Gainesville doesn’t close

Captain Quarantine is everywhere. On the walls, in city parks, on Facebook and Twitter.

It’s a bit silly perhaps. But the dumpy little cartoon guy’s message is deadly serious: “Be a superhero. Stay home!

“We wanted to inject a little levity into the situation,” says Gainesville City Manager Lee Feldman.

Listen, we can all use a smile right about now.

And here’s something else we can feel good about.

Donald Trump may have dithered for months. Ron DeSantis for weeks.

But Gainesville and Alachua County officials didn’t have the luxury of sitting in some far away office and bemoaning “fake news.” They acted with little hesitation to limit public gatherings, close unessential businesses, order residents to stay at home…and carry on as best they could with “business as usual.”

Fortunately, Feldman brought along his “Pandemic Response Playbook,” when he moved into the city manager’s office barely six months ago.

“Whether it’s a pandemic, a recession or a hurricane it’s the same playbook,” said Feldman. “The important thing is to be methodical and collaborative, think through the issues and don’t jump to conclusions.”

City Hall may be closed. But essential city services are not in lockdown.

Those “community builders” (Feldmanese for city employees) who can do their jobs at home are. Some whose jobs have been temporarily sidelined have been repurposed to do things like making calls to check on elderly shut-ins.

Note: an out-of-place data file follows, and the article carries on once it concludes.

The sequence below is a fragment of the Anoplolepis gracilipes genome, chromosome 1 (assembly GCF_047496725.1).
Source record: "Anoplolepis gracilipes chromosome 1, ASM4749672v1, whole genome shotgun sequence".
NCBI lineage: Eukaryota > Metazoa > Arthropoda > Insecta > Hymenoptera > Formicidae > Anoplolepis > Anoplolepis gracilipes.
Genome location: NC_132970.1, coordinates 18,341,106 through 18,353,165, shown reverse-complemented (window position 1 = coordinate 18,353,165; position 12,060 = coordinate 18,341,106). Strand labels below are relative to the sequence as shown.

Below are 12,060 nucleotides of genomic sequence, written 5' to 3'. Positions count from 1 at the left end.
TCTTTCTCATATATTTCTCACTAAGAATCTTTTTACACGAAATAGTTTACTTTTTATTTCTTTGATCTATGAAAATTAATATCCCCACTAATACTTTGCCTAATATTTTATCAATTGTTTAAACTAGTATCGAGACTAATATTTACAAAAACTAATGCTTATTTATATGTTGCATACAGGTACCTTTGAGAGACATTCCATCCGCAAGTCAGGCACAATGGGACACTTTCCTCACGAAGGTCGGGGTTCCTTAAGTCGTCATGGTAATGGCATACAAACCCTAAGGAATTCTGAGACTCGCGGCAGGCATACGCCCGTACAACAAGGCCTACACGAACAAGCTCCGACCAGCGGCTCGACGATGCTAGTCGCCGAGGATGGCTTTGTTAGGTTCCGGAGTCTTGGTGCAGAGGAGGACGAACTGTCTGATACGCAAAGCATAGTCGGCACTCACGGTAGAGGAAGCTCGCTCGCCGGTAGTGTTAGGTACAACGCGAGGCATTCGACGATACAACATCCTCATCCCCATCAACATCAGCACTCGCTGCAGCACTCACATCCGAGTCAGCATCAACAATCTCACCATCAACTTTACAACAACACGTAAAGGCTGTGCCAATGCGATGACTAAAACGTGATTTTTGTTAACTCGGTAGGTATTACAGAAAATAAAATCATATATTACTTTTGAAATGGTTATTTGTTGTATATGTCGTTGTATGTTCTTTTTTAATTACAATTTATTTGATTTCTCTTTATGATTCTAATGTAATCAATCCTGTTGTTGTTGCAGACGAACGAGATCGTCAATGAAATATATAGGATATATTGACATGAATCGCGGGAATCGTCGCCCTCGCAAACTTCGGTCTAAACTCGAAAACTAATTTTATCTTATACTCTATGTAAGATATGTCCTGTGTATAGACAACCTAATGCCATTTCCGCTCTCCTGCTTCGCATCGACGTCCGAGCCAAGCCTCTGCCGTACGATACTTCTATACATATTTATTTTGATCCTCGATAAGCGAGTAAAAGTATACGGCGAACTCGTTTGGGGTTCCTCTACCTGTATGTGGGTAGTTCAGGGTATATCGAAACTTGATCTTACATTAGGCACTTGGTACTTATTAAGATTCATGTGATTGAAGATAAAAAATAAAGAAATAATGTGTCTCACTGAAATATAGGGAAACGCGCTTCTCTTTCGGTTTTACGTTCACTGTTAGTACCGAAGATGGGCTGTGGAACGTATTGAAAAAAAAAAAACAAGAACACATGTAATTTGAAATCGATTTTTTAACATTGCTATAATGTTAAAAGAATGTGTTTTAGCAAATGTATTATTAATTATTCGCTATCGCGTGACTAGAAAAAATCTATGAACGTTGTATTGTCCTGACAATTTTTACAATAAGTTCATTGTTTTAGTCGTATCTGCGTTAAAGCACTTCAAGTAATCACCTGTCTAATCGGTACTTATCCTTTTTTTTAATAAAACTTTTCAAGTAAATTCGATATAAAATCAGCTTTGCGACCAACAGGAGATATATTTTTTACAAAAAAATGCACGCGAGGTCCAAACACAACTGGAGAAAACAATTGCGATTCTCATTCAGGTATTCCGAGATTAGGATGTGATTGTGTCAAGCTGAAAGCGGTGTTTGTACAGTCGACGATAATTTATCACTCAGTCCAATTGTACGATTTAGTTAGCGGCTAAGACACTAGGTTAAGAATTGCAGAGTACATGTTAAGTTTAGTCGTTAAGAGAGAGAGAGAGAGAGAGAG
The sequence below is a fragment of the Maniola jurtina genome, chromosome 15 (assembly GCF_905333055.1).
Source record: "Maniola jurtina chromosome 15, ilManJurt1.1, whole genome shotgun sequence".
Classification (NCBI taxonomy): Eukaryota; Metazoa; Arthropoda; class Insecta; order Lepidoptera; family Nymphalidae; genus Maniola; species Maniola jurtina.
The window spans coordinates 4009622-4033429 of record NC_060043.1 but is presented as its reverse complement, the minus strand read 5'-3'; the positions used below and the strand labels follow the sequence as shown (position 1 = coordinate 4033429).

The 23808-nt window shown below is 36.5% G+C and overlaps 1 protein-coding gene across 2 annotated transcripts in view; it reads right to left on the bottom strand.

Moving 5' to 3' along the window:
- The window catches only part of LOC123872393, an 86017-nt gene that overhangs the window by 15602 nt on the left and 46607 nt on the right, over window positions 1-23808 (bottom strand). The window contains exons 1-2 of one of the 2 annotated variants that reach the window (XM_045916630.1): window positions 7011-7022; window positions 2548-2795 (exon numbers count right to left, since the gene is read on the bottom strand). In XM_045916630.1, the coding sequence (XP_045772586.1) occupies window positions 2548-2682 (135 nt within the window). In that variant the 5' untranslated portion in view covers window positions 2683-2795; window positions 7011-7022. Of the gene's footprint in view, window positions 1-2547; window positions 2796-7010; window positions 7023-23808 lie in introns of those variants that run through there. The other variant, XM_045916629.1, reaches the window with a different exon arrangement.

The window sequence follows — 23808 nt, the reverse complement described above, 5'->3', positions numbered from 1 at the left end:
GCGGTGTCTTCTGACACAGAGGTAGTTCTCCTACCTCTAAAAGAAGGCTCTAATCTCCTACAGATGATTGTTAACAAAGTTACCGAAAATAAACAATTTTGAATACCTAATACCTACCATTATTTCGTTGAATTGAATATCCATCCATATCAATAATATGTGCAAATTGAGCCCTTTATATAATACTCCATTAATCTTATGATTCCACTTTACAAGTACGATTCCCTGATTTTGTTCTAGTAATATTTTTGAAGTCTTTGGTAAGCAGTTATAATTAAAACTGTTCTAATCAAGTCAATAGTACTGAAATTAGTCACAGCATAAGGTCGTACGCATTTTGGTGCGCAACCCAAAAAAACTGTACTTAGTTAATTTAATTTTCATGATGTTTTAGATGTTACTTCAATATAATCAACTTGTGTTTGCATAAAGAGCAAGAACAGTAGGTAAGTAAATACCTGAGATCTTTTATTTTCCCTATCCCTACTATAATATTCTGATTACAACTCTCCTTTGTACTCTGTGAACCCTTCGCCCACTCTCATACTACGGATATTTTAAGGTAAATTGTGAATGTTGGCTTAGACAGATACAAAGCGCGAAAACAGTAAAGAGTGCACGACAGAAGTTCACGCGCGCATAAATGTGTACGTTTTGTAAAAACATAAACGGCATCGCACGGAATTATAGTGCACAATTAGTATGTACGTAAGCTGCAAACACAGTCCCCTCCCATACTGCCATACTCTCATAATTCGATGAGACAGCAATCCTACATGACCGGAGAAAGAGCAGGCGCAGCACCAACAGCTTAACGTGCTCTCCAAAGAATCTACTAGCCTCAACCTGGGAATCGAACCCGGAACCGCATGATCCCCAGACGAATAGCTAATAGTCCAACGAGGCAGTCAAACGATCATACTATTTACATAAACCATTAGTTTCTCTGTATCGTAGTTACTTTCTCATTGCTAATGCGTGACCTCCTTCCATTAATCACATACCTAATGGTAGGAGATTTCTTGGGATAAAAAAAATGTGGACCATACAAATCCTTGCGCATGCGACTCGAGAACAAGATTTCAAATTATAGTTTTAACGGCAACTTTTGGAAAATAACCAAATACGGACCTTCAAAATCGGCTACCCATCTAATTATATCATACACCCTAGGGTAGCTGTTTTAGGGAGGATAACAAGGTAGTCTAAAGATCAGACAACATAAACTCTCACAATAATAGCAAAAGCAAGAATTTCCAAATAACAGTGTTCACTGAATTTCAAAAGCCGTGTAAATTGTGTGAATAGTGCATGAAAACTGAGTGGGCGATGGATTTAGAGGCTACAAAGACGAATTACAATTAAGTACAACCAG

But GRU crews are still out and about. Public works is taking advantage of relatively empty streets to repaint lanes and do roadside maintenance. Cops are doing traffic control at mass food distribution events and providing security during coronavirus testing.

Some cities have stopped doing transit. But RTS buses roll still.

“We’ve given drivers necessary protective gear,” says Feldman. “We’ve reduced occupancy on the buses and gone to rear door entry. We’re cleaning the buses more frequently.”

Overall “we want to make sure everybody is protected while the work is still going on. We’re using this time when things are shut down to do work that might otherwise inconvenience businesses” or disrupt traffic.

And perhaps most remarkable, the old intergovernmental feuding that has haunted city-county relations for generations seems to have been exorcised. Mayor Lauren Poe goes on about “how well we have been able to work with the county and how responsive Hutch (commission chair Robert Hutchinson) has been. He made sure to consult with us before any emergency order went forward. He Incorporated our concerns in the orders.”

What, no fighting over who has “absolute” authority? What’s wrong with these guys?

What’s right is that city and county governments are those which are closest to the people. We are all, as Feldman never tires of saying “neighbors,” and neighbors look out for one another.

Still, the real test of local government’s effectiveness will come after things return to some semblance of normal. Lost tax revenue, business closings and joblessness will all conspire to challenge our collective ability to bounce back.

“What role can we play in helping avoid displacement of residents?” Poe poses. “How we help local business stay afloat? We have so few resources but all eyes will turn to us first.”

One way or another, coronavirus is going to test the resilience of daily life hereabouts.

“We’re going to have to deal with a significant economic blowback,” says City Commissioner Harvy Ward. “How can we do things differently and creatively” and with fewer resources? “There’s really no template for that.”

Ron Cunningham is former editorial page editor of The Sun. Read his blog at

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